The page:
I left OCS in 2007 to become the information technology manager at the Highway Safety Research Group (HSRG) in the LSU College of Business. The HSRG is grant funded by the Department of Transportation and Development to collect, analyze, and disseminate crash data in the state. Since I would be working on grants within an academic environment, I decided to once again attend graduate school at LSU and work toward a Ph.D. In 2014, I obtained master’s and doctoral degrees in Human Resource Education & Workforce Development. After obtaining my Ph.D., I was named director of the HSRG, and I also hold an associate professor of research position, teaching business intelligence courses.
I have thoroughly enjoyed my time at LSU and have truly benefited in my career with each additional degree.
Michael Joseph Dauzat
Assessment Specialist, Office of Accountability, East Baton Rouge Parish Schools
• B.S. Math Education 1986
• M.Ed. Education Administration 1992
• M.A. Education 1992
• Education Specialist Certiﬁcate 1992
• Education Specialist Certiﬁcate 1994
By my first year at Marksville High School, I knew I wanted to be a math teacher and wanted to attend LSU. Being the first in my family to attend college, this was a big goal and along the way I developed several more: teach high school mathematics, teach math at LSU, become an administrator/supervisor, improve math instruction and learning, and pursue life-long learning.
My first degree enabled me to teach high school math. While teaching at Breaux Bridge High and Plaquemine High, I worked on advanced degrees to help me fulfill my other education career goals, which I did with my next three degrees.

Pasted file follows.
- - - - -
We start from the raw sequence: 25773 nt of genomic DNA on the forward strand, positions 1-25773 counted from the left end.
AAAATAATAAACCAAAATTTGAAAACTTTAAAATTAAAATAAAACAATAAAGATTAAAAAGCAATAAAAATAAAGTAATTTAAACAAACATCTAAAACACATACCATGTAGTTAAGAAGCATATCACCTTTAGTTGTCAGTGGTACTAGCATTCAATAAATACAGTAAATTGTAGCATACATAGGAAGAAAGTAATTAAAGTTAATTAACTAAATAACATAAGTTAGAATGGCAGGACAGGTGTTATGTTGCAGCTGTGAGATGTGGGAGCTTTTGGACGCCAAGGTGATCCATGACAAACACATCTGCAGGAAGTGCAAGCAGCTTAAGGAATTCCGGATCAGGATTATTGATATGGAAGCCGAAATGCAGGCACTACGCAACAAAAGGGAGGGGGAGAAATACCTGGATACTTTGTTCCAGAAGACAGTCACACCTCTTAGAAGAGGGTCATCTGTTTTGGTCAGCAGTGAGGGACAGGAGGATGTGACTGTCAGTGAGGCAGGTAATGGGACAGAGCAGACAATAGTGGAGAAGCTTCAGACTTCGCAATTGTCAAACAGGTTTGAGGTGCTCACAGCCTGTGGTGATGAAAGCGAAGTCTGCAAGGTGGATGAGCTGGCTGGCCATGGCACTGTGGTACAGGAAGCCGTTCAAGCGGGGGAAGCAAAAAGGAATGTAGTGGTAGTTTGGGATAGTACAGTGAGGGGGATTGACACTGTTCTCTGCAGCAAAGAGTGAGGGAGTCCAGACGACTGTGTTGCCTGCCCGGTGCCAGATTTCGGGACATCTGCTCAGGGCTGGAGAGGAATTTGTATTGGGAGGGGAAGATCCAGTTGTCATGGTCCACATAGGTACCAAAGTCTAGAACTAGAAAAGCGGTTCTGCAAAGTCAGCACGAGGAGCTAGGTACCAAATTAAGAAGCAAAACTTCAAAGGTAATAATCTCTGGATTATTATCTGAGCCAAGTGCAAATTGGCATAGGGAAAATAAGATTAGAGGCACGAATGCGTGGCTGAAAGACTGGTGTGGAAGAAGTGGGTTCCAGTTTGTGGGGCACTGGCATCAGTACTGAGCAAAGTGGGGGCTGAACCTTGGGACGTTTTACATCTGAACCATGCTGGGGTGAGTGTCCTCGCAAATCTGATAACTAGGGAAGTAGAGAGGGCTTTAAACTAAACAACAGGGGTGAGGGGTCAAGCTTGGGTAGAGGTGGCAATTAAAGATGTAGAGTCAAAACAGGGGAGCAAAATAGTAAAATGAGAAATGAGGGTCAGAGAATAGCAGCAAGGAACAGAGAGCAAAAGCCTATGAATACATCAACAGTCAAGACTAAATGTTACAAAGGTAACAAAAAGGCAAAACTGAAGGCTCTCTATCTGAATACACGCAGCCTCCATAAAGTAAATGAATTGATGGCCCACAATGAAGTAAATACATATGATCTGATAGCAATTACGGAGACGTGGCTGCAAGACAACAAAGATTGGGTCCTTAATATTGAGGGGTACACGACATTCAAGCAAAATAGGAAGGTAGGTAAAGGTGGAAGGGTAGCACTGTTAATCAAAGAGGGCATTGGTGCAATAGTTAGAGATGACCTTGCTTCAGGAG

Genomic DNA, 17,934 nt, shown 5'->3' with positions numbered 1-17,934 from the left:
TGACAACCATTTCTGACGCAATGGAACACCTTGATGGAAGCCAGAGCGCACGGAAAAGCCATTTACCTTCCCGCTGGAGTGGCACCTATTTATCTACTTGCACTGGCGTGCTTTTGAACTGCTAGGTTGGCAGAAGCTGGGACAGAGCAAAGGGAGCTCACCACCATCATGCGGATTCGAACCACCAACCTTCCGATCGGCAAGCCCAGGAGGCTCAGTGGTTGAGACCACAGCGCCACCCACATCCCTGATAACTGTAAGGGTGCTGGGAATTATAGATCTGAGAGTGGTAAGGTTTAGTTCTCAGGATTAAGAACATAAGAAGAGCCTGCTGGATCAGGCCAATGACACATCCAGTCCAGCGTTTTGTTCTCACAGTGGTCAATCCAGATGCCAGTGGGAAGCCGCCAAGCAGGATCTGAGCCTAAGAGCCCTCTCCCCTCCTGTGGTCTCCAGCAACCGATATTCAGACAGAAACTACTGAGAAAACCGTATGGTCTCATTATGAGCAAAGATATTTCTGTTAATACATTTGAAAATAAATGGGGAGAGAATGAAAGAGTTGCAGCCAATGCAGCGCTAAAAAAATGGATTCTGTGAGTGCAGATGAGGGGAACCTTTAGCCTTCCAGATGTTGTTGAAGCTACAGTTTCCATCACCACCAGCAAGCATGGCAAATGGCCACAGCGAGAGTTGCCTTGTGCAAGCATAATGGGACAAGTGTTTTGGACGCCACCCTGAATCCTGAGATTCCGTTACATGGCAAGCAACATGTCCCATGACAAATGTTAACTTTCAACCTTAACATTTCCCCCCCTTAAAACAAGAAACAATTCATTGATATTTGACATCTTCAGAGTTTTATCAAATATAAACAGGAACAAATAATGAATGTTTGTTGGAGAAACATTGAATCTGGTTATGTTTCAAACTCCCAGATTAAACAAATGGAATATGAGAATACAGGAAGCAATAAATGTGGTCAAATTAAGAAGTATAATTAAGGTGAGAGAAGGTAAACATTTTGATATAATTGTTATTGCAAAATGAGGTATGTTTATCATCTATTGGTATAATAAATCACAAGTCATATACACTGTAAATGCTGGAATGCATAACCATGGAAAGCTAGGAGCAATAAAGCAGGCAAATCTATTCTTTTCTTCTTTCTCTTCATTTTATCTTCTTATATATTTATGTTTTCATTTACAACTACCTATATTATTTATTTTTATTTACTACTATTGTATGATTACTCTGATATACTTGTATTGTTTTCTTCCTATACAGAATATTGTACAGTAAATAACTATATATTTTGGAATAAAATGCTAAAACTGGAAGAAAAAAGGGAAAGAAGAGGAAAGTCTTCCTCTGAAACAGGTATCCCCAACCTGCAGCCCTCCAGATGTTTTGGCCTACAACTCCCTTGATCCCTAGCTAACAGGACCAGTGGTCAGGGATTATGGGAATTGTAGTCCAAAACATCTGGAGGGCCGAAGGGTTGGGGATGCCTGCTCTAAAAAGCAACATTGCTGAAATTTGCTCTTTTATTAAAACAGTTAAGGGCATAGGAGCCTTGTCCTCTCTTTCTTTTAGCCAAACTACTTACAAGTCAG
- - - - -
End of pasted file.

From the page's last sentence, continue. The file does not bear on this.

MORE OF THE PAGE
I taught full time at LSU for four-and-a-half years, which was an incredible experience, but I still wanted to work with math education and instruction. I returned to teaching – in the East Baton Rouge Parish School System – and eventually became a district math content trainer/instructional specialist, and worked for four years with math teachers to improve instruction and learning.
My second education specialist certificate gave me the credentials to fulfill the goal of becoming district math supervisor, and I supervised elementary math coaches and district math coordinators in the parish for five years before assuming my current position as an assessment specialist.
My degrees opened opportunities for me to achieve my goals. My only regret is not completing the Ph.D. program.
Marlon Alberetos Greensword
Faculty Member/Coach, Keene High School
• B.S. General Studies 2005
• B.S. Industrial Engineering 2007
• M.S. Industrial Engineering 2010
• M.S. Civil Engineering 2015
• Ph.D. Engineering Science 2017
I pursued and earned these five degrees because although I tirelessly looked for jobs every time I earned a degree, the job market was quite unfavorable. Each time I earned an additional degree, I hoped it would help me find a good position, only to be disappointed. After earning a Ph.D., there was no higher program for me to pursue, so I am now teaching high school.
I have taught pre-calculus, algebra, and engineering at Scotlandville Magnet High, where I also coached track – I attended LSU on a track and field scholarship – and
I owned a drywall and painting business until last year. Today, I teach pre-calculus and math models and coach track and field, cross-country, and soccer at Keene High School in Keene, Texas.
This story is part of a story from the Spring 2019 issue of LSU Alumni Magazine. If you would like to receive future issues of our print publication become a member of LSU Alumni Association.